tinpig 1.4.0 and sales pitch


For the past few weeks I’ve been putting a lot of work into an app called “tinpig“. It’s a tool for creating projects out of custom templates. I’ve described it in a previous post and the readme file details how to use it in depth, so I’m not going to go to much into that here.

This past weekend I got tinpig to version 1.4.0 and I think it’s pretty stable and feature complete in terms of what I envisioned for it. At this point, I’m mainly thinking about fleshing out some of the templates that can be used with it. So this post is kind of a sales pitch on why you might want to think about using it.

If you’re an app developer, you probably create a project and then work in that project day in / day out for weeks, months, maybe years. There’s a good chance that the project you’re working in now was created by someone you don’t even know.

But let’s say you’re also a “creative coder” as I know a lot of you reading this probably are. Maybe you create a project or two per week, or maybe you try to crank out something on a daily basis. Each time you want to create something new, you have to set up that project. This might involve making a folder, creating some files and other folders in that folder, editing those files, importing libraries, setting up build scripts etc.

Chances are, after you’ve done that a few times you’ve worked out some shortcuts. Maybe you started by copying an earlier project and then going into it and changing some stuff. Eventually maybe you came up with a master project that includes all the stuff you generally use, set up the way you like to set it up. You copy the master project, then go in and change a few things here and there, then you’re ready to start writing code.

Well, that almost exactly describes what tinpig does for you. A tinpig template is that master project. All those initial tweaks you make to the master before you start coding – the project name, date, whatever – those get put into the template as tokens and you have a chance to give them values when you create the project.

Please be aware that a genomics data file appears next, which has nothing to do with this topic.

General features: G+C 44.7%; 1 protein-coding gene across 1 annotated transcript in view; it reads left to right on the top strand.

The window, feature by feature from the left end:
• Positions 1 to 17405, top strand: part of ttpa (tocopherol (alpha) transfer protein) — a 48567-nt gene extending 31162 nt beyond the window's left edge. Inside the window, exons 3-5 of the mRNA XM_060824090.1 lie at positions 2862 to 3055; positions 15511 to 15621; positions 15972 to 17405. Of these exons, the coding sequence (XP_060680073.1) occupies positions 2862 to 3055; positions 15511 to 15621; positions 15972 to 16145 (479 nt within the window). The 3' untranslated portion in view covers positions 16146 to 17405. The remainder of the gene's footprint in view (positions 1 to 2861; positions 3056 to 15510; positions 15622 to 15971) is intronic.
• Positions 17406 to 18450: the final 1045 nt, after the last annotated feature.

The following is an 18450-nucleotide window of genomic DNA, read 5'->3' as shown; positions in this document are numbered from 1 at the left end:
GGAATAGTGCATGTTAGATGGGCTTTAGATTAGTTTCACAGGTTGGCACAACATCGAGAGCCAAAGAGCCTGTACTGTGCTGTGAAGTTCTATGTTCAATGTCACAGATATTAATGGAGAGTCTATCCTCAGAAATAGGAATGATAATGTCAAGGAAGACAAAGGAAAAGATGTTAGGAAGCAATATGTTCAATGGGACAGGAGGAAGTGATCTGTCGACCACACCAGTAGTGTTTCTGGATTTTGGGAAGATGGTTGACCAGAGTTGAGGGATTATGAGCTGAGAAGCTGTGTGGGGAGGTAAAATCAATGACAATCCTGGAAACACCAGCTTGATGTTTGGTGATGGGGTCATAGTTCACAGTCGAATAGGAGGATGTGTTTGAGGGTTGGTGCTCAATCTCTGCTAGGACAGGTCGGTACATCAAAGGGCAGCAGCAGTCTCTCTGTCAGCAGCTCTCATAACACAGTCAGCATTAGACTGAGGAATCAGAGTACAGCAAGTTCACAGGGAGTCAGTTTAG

But now you can have multiple different kinds of projects, different languages and platforms, etc. all easily accessible and creatable without hunting around your hard drive. Type tinpig, choose a template, give it token values if needed, and you have a new project.

Another common use case is when you are learning something new. In fact, that’s where I, personally, am getting a lot of use out of my own app currently. I’m learning the Go language and have been working through some tutorials and books and just reading documentation and figuring stuff out. Every time I start a new chapter that has a new project type, and every time I want to try out a new feature, I just type tinpig and select my Go template. It has no custom tokens, so it just creates a new folder with a main go file in it. That file has a package, the start of an import section and a `main` function. All ready to start learning the new thing.

One more example – another way I’ve actually used the app a couple of times. Say you are an app developer as described in the beginning of this post. You’re working in a big, complex project. But you run into something that’s not working the way you think it should. You don’t know if it’s a bug in the project code, or maybe you just don’t understand how that language feature works. So you want to isolate the code in question and do a quick test of the feature all by itself.

I do mostly web development at my job. I have tinpig templates ready for HTML/JS, NodeJS and Webpack/React. I can fire up one of those projects in just a few seconds (a bit longer to install the dependencies on the Webpack one) and test out the feature I’m working on in isolation. When you’re done, delete the project and go back to your main work.

This is also useful for experimenting with some new language feature before adding it to your project. I’ve been doing some major refactoring on this web project and thought that React React render props might simplify things in this code I was working on. But I didn’t have a clear concept of how they worked. I fired up a Webpack/React project in about a minute, figured out how they worked, and went back to my main code to continue the refactor.

Anyway, that’s my pitch. I won’t lose any sleep if nobody uses tinpig other than myself, but it’d be nice to know that other people find it as useful as I do.

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